From the ancient times to the 16th century, one would generally set a perfectly octohedral diamond crystal. Sometimes the faces might be polished slightly if the means were available. This is called the Point Cut. With the advent of glazed windows, these were called Scribble or Writing Rings, as the noble and rich would scribble all manner of things on these new glass windows.
With one such ring, the imprisoned Princess Elizabeth (later Queen), inscribed on a window at Woodstock:
Much suspected by me,
Nothing proved can be,
Quoth ELIZABETH prisoner.
Around that time, the next innovation came. Diamond cutters added a new table facet to the point cut. This yielded a squarish stone with a familiar looking table facet. Here are some typical variations:
One of the most famous table diamonds no longer exists. The Great Table Diamond described in 1642 by the French traveler and jeweler Tavernier was a huge, flat pink diamond from Golconda weighing 242 5/16 old carats.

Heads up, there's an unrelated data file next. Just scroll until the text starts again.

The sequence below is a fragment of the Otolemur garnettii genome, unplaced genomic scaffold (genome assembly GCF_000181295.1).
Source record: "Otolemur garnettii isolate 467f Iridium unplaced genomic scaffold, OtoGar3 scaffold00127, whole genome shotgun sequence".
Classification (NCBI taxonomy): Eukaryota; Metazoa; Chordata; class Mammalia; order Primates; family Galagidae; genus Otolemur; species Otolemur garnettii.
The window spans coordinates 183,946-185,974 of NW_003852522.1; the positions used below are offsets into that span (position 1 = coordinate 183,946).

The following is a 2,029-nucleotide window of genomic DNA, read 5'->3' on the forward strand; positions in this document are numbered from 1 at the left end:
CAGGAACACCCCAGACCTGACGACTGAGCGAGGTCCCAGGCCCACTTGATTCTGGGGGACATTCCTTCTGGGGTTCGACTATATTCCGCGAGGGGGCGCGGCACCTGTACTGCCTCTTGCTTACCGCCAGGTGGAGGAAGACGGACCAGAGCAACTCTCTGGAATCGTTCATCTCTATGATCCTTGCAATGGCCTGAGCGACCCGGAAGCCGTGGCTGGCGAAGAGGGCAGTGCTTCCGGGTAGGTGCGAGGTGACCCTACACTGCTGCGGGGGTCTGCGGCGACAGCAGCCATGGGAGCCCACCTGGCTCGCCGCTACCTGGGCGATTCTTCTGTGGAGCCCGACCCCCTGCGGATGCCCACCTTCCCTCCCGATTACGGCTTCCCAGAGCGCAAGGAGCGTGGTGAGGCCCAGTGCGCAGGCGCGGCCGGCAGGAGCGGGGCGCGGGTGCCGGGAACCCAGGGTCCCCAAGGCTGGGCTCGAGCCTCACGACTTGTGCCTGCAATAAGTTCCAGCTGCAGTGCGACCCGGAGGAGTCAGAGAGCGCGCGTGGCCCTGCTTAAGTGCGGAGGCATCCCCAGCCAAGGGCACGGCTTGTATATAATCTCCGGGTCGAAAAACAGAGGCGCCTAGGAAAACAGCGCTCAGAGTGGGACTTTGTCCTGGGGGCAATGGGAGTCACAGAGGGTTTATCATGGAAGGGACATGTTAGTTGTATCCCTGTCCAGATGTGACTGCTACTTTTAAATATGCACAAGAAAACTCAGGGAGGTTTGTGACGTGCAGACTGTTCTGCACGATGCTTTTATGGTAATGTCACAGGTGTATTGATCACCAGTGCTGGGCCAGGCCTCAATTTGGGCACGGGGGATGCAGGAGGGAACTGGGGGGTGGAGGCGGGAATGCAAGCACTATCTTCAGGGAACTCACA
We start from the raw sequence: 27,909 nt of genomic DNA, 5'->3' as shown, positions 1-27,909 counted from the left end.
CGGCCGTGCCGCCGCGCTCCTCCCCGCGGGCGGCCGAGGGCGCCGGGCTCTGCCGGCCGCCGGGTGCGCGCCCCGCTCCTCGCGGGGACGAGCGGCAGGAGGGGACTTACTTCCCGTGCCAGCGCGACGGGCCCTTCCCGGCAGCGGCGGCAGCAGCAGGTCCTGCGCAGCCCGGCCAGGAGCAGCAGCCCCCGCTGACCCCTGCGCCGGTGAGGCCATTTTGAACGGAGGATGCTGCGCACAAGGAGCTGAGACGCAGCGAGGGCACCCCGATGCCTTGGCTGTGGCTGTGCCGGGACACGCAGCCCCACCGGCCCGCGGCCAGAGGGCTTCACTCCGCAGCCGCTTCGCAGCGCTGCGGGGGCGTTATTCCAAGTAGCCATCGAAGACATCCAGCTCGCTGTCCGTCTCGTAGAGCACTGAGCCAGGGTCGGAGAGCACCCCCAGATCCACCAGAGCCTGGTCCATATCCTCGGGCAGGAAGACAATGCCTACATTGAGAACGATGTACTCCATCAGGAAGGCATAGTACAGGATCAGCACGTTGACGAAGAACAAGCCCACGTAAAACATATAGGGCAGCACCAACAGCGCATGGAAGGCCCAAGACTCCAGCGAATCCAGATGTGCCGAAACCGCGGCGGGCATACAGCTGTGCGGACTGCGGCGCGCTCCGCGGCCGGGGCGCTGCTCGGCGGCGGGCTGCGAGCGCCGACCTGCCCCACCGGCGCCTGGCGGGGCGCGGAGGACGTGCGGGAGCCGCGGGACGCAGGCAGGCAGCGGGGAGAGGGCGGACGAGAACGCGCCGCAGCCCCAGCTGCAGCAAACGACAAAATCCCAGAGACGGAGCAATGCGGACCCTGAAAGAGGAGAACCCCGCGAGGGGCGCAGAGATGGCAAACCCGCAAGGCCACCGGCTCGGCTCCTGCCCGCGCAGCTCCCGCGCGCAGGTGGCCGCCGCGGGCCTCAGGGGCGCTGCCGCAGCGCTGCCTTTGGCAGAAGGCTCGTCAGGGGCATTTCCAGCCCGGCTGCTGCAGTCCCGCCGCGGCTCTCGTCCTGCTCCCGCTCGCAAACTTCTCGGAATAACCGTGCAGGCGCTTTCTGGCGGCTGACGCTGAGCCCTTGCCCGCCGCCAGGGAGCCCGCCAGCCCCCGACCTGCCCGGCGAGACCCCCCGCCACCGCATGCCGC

In 1969, a team of gemologists went to Iran to inventory the crown jewels. Knowing of the Great Table Diamond, the existance of two smaller diamonds of identical color and clarity piqued their interest. Research revealed that somewhere between 1794 and 1834 the Great Table Diamond had broken. Further investigation strongly supports the theory that the Darya-i-Nur and the Nur-ul-Ain are what remains of that great gem.
A computer model of how these two smaller gems could have been fashioned from the larger:
Replicas of the Darya-i-Nur and Nur-ul-Ain next to a carefully estimated model of the Great Table Diamond:
The Darya-i-Nur resides in an elaborate setting surrounded by diamonds and rubies. The exact weight is not known, as it cannot be unset. The weight, estimated by the GIA, is somewhere between 175 and 195 carats.
The Nur-ul-Ain weighs about 60 carats and graces a tiara made by Harry Winston for the Empress Farah's wedding to the the last Shah of Iran.